What Is the Life Expectancy for Cockayne Syndrome?

Medically Reviewed on 1/12/2023
Life Expectancy for Cockayne Syndrome
Cockayne syndrome is a genetic disorder caused by mutations in genes.

The life expectancy for Cockayne syndrome varies depending on the type of the syndrome. The life expectancy for type I Cockayne syndrome is 10 to 20 years, whereas those with type II Cockayne syndrome may not survive after childhood (typically by the of age six to seven years). In type III, many children survive until the middle of adulthood.

What is Cockayne syndrome?

Cockayne syndrome is a rare genetic disorder that is characterized by the following:

  • Microcephaly (abnormally small-sized head)
  • Failure to thrive or failure to gain weight and grow as expected 
  • Dwarfism (short stature)
  • Delayed development
  • Sensitive to light

Cockayne syndrome is an autosomal recessive disorder that affects men and women equally and accounts for 2.5 cases in a million.

What are the types of Cockayne syndrome?

The three types of Cockayne syndrome include:

  1. Type I: Also known as the classic type, the symptoms appear after a child is one year old and gradually worsen.
  2. Type II: This is congenital and considered the most severe type of Cockayne syndrome. In this, the symptoms appear at the time of birth.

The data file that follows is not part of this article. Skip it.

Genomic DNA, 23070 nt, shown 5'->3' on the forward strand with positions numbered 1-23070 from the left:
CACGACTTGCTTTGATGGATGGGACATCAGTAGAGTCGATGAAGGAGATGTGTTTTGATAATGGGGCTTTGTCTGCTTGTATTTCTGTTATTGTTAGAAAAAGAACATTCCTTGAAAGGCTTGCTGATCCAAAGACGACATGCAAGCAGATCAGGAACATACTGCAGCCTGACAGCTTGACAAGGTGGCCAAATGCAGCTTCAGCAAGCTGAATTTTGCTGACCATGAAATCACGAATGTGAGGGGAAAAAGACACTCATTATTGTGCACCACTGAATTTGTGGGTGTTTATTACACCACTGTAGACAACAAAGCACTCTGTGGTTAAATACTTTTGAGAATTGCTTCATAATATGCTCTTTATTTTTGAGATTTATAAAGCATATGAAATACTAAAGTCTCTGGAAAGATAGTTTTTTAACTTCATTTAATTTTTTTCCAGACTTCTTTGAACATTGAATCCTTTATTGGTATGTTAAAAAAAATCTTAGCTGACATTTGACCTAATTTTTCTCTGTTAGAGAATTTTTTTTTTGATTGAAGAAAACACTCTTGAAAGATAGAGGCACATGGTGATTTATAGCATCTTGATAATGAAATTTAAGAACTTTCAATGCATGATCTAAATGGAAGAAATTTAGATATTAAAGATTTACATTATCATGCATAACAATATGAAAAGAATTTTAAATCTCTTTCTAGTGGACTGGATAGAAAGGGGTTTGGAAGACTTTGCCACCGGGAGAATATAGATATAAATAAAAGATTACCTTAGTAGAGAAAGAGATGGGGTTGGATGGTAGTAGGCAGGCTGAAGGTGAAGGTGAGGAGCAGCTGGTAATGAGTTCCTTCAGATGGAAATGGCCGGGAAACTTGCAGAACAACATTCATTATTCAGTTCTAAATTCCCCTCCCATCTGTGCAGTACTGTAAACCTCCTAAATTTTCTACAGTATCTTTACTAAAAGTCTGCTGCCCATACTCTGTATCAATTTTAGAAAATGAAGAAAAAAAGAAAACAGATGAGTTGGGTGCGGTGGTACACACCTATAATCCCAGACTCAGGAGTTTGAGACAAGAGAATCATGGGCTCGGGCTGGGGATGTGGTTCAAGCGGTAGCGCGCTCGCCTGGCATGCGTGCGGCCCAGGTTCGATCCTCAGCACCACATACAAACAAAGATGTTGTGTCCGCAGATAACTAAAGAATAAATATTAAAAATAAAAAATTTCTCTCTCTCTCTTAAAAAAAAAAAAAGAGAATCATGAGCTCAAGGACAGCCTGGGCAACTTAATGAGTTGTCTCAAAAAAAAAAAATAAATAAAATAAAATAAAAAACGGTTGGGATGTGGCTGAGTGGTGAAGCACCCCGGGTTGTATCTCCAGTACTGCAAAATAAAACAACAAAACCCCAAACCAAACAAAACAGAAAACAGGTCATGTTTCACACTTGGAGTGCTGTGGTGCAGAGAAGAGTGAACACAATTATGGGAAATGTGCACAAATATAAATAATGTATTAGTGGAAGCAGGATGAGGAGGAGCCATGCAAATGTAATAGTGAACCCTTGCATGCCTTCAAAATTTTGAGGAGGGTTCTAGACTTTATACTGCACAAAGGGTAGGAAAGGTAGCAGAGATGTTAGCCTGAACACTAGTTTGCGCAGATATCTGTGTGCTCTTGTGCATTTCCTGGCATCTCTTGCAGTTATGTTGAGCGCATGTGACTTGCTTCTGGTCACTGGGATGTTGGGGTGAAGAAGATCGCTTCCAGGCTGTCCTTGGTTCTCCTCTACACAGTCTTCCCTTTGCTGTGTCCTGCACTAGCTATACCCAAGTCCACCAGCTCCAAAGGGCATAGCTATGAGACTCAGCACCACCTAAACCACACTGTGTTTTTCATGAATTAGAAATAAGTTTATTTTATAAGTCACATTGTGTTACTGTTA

3. Type III: This is a rare type; the symptoms are mild and appear later in life.

What causes Cockayne syndrome?

The mutations in genes, especially in ERCC6 and ERCC8 genes, impact the ability of DNA to repair, affecting the ability of cells to function. The damage in DNA may be due to toxins, exposure to chemicals, radiation, and free radicles. In Cockayne syndrome, the damaged DNA is not repaired easily. The faulty DNA accounts for photosensitivity and other features of Cockayne syndrome.

What are the signs and symptoms of Cockayne syndrome?

The signs and symptoms of Cockayne syndrome affect the following:

  • Eyes
    • Abnormal retina
    • Cataract (clouding of the lenses of the eye) 
    • Crossed eyes
    • Eyelids that do not close completely
    • Lack of tears
    • Optic atrophy
    • Retina degeneration
    • Microphthalmia (small eyes)
    • Enophthalmos (sunken eyes)
  • Face
    • Microcephaly (small head)
    • Abnormal ears
    • Thinner nose
    • Jaw prognathism (protrusion of upper and lower jaws)
    • Unusually positioned teeth, which are more prone to cavities
  • Hormones
  • Skin
  • Neurological and developmental problems
    • Decreased intellectual abilities
    • Muscle tightness
    • Delayed developmental milestones
    • Essential tremor
    • Ataxia
    • Seizures
  • Other common signs and symptoms

How is Cockayne syndrome diagnosed?

Cockayne syndrome is diagnosed based on the physical features and the following tests:

  • Genetic testing: A blood sample is collected and checked for mutations in the ERCC6 and ERCC8 genes.
  • Skin biopsy: A sample of skin tissue is collected and observed under a microscope to check for the abilities of DNA repair.

How to treat Cockayne syndrome

There is no cure for Cockayne syndrome, but treatment includes preventing complications and symptoms.

The following are the different methods to prevent complications:

Medically Reviewed on 1/12/2023
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